Web Hosting - Databases, What Are They and Do You Need One? 'Database' is one of the most commonly used terms that one encounters in web site design. Yet, what they really are and whether they're essential is often not clear to novices. A database is a collection of organized data, stored in files that have a specific structure. It's that organization and structure that allows for easy and rapid storage and retrieval. The need for a database generally only arises when you have a certain amount of information and that information needs to have some structure. If you have a half-dozen names and addresses to store, a database is usually overkill. If you have a blob of data with no relationships between any of the items in that blob, maintaining a database is usually more trouble than it's worth. Maintain a database? Yes, like other complex systems a database, to be effective, needs to be designed properly at the outset then kept 'tuned' for good performance. The alternative is to gradually allow the database to become more and more disorganized. That leads to difficulty in use, poor speed of retrieval and more frequent failures. With MySQL, Access or MS SQL Server, the three most common choices of database product for web sites today, setting up a database is relatively simple. Even those with limited technical skill can get one up and running just by following some simple instructions. But some thought should be given to how you want the information organized, and to maintaining the system during its lifetime. Suppose you have a set of names, addresses, email addresses, products purchased, date purchased and amount. If you have only a few dozen records it matters very little how these pieces are arranged and related. A database usually isn't even warranted in this scenario. Once you have several thousand or more records, it matters a lot. Speed, the ease of expanding the set of attributes (like adding, say, product category), and other issues come into play. Even those with little technical expertise, but a willingness to exert logical thought and invest some time, can build a very robust database. Think about how you would organize a set of data (called 'tables'). Should Name, Address, and Product be in the same table? Or should the personal information be stored in one table and any product information (product, price, ...) in another? Some experimentation may be needed to get it right, but the choices have an impact on how easy the tables are to maintain. It also affects the speed with which programs can fetch old data and store the new. Having a database also introduces new maintenance issues for the server administrator, since backups usually need to be done differently. Recovering a failed database is usually more complicated than simply re-copying files from yesterday. Ask your hosting company what tools and skills they have for dealing with any database system you consider. It's true that introducing a database creates more complexity and the need for additional thought and administrative effort. At a certain level, professional expertise will be needed. But clearly the advantages outweigh the costs in many cases. Companies large and small eventually use databases to store and organize data. At some point, you may be fortunate enough to be one of them.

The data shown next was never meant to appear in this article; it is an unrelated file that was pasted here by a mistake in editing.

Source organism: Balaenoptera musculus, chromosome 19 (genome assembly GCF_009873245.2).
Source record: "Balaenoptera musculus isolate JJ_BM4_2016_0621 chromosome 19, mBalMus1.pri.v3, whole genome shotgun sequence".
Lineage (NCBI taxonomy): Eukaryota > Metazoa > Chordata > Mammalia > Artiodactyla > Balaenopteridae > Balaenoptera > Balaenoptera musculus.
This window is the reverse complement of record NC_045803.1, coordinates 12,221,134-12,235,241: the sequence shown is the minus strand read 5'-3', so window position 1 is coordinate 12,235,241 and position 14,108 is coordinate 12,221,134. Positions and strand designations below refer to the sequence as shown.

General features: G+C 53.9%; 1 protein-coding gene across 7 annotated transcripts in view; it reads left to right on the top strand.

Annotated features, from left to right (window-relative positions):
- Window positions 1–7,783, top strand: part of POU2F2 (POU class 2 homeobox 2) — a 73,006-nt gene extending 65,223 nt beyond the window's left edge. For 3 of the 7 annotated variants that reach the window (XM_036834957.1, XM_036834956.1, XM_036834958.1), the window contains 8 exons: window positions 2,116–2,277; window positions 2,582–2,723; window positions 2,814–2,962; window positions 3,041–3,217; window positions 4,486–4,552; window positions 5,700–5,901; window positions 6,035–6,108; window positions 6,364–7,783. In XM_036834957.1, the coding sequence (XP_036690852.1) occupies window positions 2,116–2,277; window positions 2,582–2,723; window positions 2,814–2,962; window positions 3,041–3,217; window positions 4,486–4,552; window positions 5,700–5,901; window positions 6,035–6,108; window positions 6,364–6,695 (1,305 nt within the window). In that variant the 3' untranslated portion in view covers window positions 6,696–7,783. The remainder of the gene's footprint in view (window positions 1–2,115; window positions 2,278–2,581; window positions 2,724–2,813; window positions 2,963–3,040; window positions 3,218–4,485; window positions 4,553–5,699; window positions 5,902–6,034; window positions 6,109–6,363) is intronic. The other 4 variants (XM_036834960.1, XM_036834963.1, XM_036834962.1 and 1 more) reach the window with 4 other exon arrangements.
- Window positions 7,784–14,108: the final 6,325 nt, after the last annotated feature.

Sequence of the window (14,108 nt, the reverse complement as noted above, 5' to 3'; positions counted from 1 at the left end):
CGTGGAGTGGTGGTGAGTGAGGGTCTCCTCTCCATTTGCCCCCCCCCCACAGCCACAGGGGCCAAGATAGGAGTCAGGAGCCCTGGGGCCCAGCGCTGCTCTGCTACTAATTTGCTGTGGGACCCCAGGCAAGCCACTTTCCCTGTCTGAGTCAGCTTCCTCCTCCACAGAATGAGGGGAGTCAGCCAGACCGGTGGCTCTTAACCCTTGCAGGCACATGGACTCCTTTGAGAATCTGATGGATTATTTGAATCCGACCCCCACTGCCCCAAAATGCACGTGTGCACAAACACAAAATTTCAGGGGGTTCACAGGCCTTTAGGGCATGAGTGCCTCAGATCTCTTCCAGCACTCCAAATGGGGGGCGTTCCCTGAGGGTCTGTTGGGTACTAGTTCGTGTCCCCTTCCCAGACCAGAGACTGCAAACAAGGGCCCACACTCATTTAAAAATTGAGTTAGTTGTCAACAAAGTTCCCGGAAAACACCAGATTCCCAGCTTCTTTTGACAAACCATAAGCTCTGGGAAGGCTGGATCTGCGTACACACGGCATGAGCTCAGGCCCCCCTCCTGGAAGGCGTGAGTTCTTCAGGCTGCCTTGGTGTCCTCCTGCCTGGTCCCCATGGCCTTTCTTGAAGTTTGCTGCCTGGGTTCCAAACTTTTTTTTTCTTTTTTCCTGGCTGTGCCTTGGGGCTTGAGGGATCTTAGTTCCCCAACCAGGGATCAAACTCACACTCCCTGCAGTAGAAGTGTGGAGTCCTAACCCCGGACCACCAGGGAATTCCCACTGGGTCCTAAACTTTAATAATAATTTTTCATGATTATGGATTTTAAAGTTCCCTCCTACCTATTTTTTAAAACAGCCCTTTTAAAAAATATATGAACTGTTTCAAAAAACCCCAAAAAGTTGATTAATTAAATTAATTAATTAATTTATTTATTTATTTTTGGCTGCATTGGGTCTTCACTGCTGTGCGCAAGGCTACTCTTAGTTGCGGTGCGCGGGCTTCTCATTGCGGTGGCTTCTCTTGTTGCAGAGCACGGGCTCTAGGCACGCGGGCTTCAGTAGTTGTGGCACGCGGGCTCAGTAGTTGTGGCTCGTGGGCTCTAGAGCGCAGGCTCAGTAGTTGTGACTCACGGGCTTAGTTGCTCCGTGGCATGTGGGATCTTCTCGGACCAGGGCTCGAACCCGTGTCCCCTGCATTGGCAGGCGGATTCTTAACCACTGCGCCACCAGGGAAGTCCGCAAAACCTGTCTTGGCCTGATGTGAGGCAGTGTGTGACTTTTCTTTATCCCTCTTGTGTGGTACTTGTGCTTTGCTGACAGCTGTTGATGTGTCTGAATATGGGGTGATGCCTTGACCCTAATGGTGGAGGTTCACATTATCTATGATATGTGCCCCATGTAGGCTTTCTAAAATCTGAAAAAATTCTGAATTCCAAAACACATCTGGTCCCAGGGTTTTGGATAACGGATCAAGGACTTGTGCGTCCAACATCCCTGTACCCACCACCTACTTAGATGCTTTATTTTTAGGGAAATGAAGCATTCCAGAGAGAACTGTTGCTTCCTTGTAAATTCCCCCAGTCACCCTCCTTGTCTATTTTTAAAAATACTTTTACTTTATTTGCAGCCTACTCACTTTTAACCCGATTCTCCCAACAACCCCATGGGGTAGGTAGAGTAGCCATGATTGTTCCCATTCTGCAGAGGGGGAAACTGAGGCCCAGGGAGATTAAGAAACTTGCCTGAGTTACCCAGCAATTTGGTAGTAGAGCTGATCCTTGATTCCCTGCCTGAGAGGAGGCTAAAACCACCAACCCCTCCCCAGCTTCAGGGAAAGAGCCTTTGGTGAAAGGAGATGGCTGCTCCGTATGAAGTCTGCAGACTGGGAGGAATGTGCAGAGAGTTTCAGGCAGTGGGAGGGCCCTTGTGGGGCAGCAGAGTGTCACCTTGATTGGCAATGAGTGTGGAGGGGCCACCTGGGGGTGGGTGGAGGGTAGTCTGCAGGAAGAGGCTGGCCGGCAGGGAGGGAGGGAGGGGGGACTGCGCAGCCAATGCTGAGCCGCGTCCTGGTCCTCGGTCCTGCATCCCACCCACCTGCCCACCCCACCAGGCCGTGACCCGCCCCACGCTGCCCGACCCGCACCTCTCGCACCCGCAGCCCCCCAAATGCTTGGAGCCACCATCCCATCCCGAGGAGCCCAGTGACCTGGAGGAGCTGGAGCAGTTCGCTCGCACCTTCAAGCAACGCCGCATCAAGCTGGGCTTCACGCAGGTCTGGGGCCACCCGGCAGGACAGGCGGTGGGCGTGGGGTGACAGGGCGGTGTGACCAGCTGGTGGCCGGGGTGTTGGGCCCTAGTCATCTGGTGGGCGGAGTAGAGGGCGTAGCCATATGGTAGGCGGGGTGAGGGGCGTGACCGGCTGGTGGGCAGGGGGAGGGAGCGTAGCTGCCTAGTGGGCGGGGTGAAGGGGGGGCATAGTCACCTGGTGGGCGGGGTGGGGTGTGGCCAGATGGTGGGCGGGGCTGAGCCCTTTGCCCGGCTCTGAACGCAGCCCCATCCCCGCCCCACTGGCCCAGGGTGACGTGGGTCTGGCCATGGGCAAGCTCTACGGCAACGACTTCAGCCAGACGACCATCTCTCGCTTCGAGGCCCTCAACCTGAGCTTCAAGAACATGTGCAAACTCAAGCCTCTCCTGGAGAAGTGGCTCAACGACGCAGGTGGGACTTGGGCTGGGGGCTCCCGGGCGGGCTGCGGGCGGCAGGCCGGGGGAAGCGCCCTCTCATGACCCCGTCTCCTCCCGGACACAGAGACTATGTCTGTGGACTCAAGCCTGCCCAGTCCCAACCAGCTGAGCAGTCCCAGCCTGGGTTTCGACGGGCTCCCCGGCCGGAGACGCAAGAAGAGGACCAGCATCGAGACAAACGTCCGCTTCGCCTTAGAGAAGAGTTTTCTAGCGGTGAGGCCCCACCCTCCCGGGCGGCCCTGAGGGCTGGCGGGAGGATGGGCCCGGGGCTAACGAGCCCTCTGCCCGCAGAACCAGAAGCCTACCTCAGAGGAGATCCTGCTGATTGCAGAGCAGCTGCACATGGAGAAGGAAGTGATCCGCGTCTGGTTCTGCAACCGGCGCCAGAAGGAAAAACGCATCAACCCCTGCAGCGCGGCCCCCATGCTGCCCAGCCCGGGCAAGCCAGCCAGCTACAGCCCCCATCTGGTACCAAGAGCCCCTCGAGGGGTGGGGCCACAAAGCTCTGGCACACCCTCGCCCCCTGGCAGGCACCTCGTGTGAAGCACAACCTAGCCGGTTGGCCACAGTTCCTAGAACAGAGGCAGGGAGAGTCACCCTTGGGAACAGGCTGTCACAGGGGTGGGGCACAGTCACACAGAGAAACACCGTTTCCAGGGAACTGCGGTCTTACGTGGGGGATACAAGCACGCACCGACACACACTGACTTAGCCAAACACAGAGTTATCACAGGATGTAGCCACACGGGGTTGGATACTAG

Software company patent A Software Company Patent is the Door to a World of Confusion There is no universal understanding of exactly what a software company patent is. In general, owning a patent allows a company certain rights (or exclusivity) for a prescribed amount of time. Individuals or corporations seeking a patent must apply for a patent in each and every country in which they wish to have one. Unlike copyrights, patents are not automatically granted to applicants and can take quite a while in order to be approved. Another thing to remember, particularly with a software company patent, is that a patent may issue in one or more of the countries in which you've applied but not all of them. The real problem lies in the fact that there really is no central agreement about what a software company patent actually grants among any of the nations so those who are awarded patents may not be getting exactly what they think they are getting in the process. With no universal agreement there really can't be universal enforcement about the laws and the rights surrounding a software company patent. The growth of Internet business and e-commerce in general has led to many patent applications for software, particularly software that was designed for specific business applications. The problem is that while the cases are granted and successfully tried and defended in some countries, other countries offer no enforcement or legal recourse for those who do not honor the software company patent even if the patents were granted in those countries. The fine line between nations about what is and isn't patentable is another challenge when it comes to establishing and honoring patents. In other words, the issue of a software company patent is a rather confusing process at best. Patents differ greatly from copyrights, which are issued automatically and recognized and enforced internationally. Copyrights protect the source code of software from being copied and registration is generally not required in order for your work to be protected. Lately there is a new term, copyleft, which is an obvious play on words and represents the rights to not only redistribute the works that are covered by this but also to modify and freely distribute those modifications. This term is very much in the spirit of many open source types of software and music. The catch for copyleft protection is that the newly created work be distributed in the same manner and spirit in which it was received. In other words if you were freely given the software, then you must freely provide the improvements and modifications you made to that software. Of course this is a long way from the idea of a software company patent. It is also important that you are sure you understand exactly what you are applying for as far as your patent goes. Different countries will grant patents for different things and those are closely regulated and carefully regarded when it comes to software-know what you are applying for and understand what you are being granted. A software company patent means different things to different people in different places and it nearly impossible to get other countries to honor a patent that they would not have granted at the same time they shouldn't expect other countries to honor patents based on their decision to do so either. One unfortunate circumstance surrounding patents is that there seems to be an unequal and obvious disparity between the haves and the have not's. Patent enforcement for software, unlike literature and music is largely subjective. In literature and music, it is rather obvious that the copyright has been abused or that the work has been copied, this isn't as simple with software which is one other reason that software company patent is such a hotly debated subject in the software industry.